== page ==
In the second period, beginning in the mid-nineteenth century, special correspondents emerged. There was George Wilkins Kendall of the New Orleans Picayune, who covered the 1846 Mexican War with a novel sense of urgency; Henry Stanley, who in the era’s relentless effort to “make” news found Dr. David Livingstone in East Africa for the New York Herald; and George Smalley, who, after setting up a permanent London bureau for the New York Tribune, became famous for organizing coverage of major events by teams of reporters.

Victor Lawson’s foreign service at the Chicago Daily News, which was eventually syndicated to more than a hundred newspapers, set the stage for the next era. When a Pulitzer Prize was established for foreign correspondence in 1929, Paul Scott Mowrer of the Daily News won it, with reports that read like analytical diplomatic cables. By this time, foreign correspondence had entered a golden age. Large numbers of knowledgeable journalists covered the world for newspapers, magazines, and the upstart medium of radio. They remained largely independent of the home office and, thanks to international goodwill toward Americans, were well received wherever they roamed. The news—two world wars, Communist revolutions, the emergence of global interdependence—was of towering significance. The celebrity and expertise of correspondents were never greater.

The transition from one period to the next never took place with one door slamming shut and another opening wide. Each was gradual, carrying forward vestiges of the past. And so it was with the emergence of the corporate correspondent, whose employer often owned many media outlets—not to mention other, nonjournalistic businesses—and answered to Wall Street. Satellite telephones and the Internet eventually put these correspondents in closer touch with their editors back home. It also made them less colorful and less independent, at a time when they were also perceived, like journalists generally, as less credible.

Which brings us to the present, an era that is only beginning to take shape but has a clear, defining feature: many types of foreign correspondents operating at once. Seasoned reporters representing major news outlets still exist, of course. But many new species of foreign newsgathering and distribution are appearing, most of them carrying some DNA of the past. We might call this era a confederacy of correspondents.

Coverage at The New York Times remains formidable. The McClatchy Company, which purchased most of Knight Ridder in June 2006, kept Knight Ridder’s foreign correspondents attached to its Washington bureau—even as McClatchy’s own stock price dropped in the wake of the purchase. After Rupert Murdoch acquired The Wall Street Journal, the number of front-page stories on foreign topics jumped; pages of foreign news were added inside. The Associated Press recently increased the number of bureaus abroad, which now total 102 in ninety-seven countries. Even the celebrity-focused Vanity Fair, recognizing that foreign news confers respectability, recently hired a foreign correspondent to help it get “meat.”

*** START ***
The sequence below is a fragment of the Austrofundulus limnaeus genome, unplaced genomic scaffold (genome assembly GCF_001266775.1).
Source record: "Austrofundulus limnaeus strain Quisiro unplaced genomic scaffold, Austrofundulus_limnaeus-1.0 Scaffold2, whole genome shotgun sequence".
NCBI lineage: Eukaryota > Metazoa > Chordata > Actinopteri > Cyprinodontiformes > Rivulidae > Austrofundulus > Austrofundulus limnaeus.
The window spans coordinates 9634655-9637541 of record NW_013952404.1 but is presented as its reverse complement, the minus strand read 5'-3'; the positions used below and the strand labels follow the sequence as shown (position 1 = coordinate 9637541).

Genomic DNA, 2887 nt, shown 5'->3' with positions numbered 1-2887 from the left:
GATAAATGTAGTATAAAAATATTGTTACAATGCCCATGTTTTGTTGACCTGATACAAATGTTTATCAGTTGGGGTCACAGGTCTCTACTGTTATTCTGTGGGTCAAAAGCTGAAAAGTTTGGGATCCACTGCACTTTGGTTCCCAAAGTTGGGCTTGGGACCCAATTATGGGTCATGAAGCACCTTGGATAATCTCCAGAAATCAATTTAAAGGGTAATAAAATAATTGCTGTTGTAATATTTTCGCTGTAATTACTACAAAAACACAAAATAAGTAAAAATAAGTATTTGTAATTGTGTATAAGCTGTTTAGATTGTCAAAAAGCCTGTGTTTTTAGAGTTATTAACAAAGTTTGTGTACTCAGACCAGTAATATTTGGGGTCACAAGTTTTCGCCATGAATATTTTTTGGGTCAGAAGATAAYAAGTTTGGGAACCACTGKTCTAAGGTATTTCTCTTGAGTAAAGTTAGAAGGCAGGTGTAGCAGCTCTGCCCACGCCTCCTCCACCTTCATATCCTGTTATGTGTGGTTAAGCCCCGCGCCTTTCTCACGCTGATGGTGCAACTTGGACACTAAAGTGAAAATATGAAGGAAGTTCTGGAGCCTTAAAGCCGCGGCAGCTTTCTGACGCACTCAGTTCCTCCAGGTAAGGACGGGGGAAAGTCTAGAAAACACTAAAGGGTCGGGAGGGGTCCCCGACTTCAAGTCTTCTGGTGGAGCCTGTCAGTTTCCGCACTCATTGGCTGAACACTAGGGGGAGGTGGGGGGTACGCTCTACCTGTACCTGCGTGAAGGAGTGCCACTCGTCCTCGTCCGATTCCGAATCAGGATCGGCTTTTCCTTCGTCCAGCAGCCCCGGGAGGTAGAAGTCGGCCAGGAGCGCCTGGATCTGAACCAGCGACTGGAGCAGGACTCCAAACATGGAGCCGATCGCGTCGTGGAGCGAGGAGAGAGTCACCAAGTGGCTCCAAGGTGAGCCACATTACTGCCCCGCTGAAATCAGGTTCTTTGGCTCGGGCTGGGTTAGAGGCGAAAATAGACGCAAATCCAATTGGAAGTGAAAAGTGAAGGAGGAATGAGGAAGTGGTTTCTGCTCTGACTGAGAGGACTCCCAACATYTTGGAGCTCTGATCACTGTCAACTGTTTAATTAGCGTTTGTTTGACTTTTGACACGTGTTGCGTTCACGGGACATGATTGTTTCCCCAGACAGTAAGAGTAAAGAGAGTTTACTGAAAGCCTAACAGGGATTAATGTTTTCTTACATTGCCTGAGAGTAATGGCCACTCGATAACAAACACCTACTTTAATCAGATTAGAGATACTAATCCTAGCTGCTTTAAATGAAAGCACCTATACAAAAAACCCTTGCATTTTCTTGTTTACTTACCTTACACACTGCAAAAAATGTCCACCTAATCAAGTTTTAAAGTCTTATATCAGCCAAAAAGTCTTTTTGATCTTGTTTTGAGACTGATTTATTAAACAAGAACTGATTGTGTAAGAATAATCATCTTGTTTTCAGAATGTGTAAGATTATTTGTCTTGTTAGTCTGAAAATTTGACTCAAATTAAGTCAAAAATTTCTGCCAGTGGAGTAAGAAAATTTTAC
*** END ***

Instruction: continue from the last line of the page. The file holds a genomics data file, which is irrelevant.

But again, the traditional American foreign correspondent no longer strides the stage alone. Here are some of the additional players:

Foreign foreign correspondents, meaning those foreign nationals who work for American news organizations. While this type is not entirely new, it is much more common today. A survey I conducted with my colleague Denis Wu in 2000 found that 69 percent of foreign correspondents for American news organizations were not Americans. Some of these reporters start out as fixers, who help reporters and can move around more freely in dangerous places. The Baghdad bureau chief for McClatchy referred to them as “journalists in their own right” and “the backbone of our coverage.”

Local foreign correspondents, who cover the world from their hometowns. This seeming contradiction in terms has come about because of burgeoning global interdependence. A 2004 survey by the Radio and Television News Directors Foundation found that two-thirds of local broadcasters said they integrated world and local news into their shows. “We’re in a new era now, in which the ambiguity in what is international and what is not international is very great,” said Don Oberdorfer, a veteran Washington Post foreign correspondent, at a recent journalism conference.

John Maxwell Hamilton is the dean of the Manship School of Mass Communication at Louisiana State University and the author of the forthcoming Journalism's Roving Eye: A History of American Foreign Reporting.